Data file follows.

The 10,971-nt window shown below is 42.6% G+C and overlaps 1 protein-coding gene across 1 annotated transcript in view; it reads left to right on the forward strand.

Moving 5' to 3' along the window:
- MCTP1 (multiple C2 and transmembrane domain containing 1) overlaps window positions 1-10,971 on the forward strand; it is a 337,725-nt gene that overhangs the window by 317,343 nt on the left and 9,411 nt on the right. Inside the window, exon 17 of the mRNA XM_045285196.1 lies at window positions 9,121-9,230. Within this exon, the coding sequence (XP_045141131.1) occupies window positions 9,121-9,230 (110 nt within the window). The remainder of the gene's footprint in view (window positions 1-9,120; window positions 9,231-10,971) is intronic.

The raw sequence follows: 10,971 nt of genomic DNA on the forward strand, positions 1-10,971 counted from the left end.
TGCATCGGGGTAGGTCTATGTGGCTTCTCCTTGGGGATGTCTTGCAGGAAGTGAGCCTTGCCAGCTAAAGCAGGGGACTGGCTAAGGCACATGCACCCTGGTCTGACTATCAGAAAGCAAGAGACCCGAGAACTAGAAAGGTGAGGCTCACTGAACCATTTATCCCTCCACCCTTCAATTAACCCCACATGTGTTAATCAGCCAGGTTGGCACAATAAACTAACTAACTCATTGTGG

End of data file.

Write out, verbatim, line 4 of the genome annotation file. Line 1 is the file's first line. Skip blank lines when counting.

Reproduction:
The raw sequence follows: 10,971 nt of genomic DNA on the forward strand, positions 1-10,971 counted from the left end.